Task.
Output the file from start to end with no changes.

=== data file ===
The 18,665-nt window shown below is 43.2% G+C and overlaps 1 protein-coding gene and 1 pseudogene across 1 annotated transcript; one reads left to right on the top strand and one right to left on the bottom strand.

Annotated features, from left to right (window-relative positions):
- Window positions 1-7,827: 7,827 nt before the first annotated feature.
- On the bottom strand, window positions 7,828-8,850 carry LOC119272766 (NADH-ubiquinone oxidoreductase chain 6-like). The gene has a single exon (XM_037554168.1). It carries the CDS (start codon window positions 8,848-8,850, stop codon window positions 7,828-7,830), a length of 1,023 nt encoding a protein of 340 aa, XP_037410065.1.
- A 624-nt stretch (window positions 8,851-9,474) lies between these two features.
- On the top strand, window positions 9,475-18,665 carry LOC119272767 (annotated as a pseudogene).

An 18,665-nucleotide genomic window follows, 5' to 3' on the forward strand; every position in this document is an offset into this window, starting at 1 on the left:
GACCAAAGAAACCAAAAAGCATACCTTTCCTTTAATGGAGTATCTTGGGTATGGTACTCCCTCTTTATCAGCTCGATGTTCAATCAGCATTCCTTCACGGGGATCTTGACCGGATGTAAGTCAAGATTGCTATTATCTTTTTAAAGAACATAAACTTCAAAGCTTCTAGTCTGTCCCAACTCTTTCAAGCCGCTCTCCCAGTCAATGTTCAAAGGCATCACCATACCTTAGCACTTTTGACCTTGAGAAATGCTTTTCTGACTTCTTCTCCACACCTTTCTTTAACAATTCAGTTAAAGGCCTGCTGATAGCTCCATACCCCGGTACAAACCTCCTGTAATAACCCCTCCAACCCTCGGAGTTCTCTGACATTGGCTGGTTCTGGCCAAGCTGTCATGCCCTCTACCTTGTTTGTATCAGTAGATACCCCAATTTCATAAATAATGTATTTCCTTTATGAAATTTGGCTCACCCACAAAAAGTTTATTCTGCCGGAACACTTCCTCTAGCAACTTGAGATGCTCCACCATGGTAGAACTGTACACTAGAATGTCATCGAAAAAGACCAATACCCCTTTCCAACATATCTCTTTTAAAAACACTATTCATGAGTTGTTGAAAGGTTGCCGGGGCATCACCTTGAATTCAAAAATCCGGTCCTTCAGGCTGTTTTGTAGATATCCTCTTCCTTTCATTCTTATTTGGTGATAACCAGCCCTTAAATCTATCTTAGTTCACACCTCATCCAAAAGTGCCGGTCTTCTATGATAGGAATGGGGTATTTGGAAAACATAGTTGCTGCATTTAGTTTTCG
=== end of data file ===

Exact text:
The 18,665-nt window shown below is 43.2% G+C and overlaps 1 protein-coding gene and 1 pseudogene across 1 annotated transcript; one reads left to right on the top strand and one right to left on the bottom strand.

Annotated features, from left to right (window-relative positions):
- Window positions 1-7,827: 7,827 nt before the first annotated feature.
- On the bottom strand, window positions 7,828-8,850 carry LOC119272766 (NADH-ubiquinone oxidoreductase chain 6-like). The gene has a single exon (XM_037554168.1). It carries the CDS (start codon window positions 8,848-8,850, stop codon window positions 7,828-7,830), a length of 1,023 nt encoding a protein of 340 aa, XP_037410065.1.
- A 624-nt stretch (window positions 8,851-9,474) lies between these two features.
- On the top strand, window positions 9,475-18,665 carry LOC119272767 (annotated as a pseudogene).

An 18,665-nucleotide genomic window follows, 5' to 3' on the forward strand; every position in this document is an offset into this window, starting at 1 on the left:
GACCAAAGAAACCAAAAAGCATACCTTTCCTTTAATGGAGTATCTTGGGTATGGTACTCCCTCTTTATCAGCTCGATGTTCAATCAGCATTCCTTCACGGGGATCTTGACCGGATGTAAGTCAAGATTGCTATTATCTTTTTAAAGAACATAAACTTCAAAGCTTCTAGTCTGTCCCAACTCTTTCAAGCCGCTCTCCCAGTCAATGTTCAAAGGCATCACCATACCTTAGCACTTTTGACCTTGAGAAATGCTTTTCTGACTTCTTCTCCACACCTTTCTTTAACAATTCAGTTAAAGGCCTGCTGATAGCTCCATACCCCGGTACAAACCTCCTGTAATAACCCCTCCAACCCTCGGAGTTCTCTGACATTGGCTGGTTCTGGCCAAGCTGTCATGCCCTCTACCTTGTTTGTATCAGTAGATACCCCAATTTCATAAATAATGTATTTCCTTTATGAAATTTGGCTCACCCACAAAAAGTTTATTCTGCCGGAACACTTCCTCTAGCAACTTGAGATGCTCCACCATGGTAGAACTGTACACTAGAATGTCATCGAAAAAGACCAATACCCCTTTCCAACATATCTCTTTTAAAAACACTATTCATGAGTTGTTGAAAGGTTGCCGGGGCATCACCTTGAATTCAAAAATCCGGTCCTTCAGGCTGTTTTGTAGATATCCTCTTCCTTTCATTCTTATTTGGTGATAACCAGCCCTTAAATCTATCTTAGTTCACACCTCATCCAAAAGTGCCGGTCTTCTATGATAGGAATGGGGTATTTGGAAAACATAGTTGCTGCATTTAGTTTTCG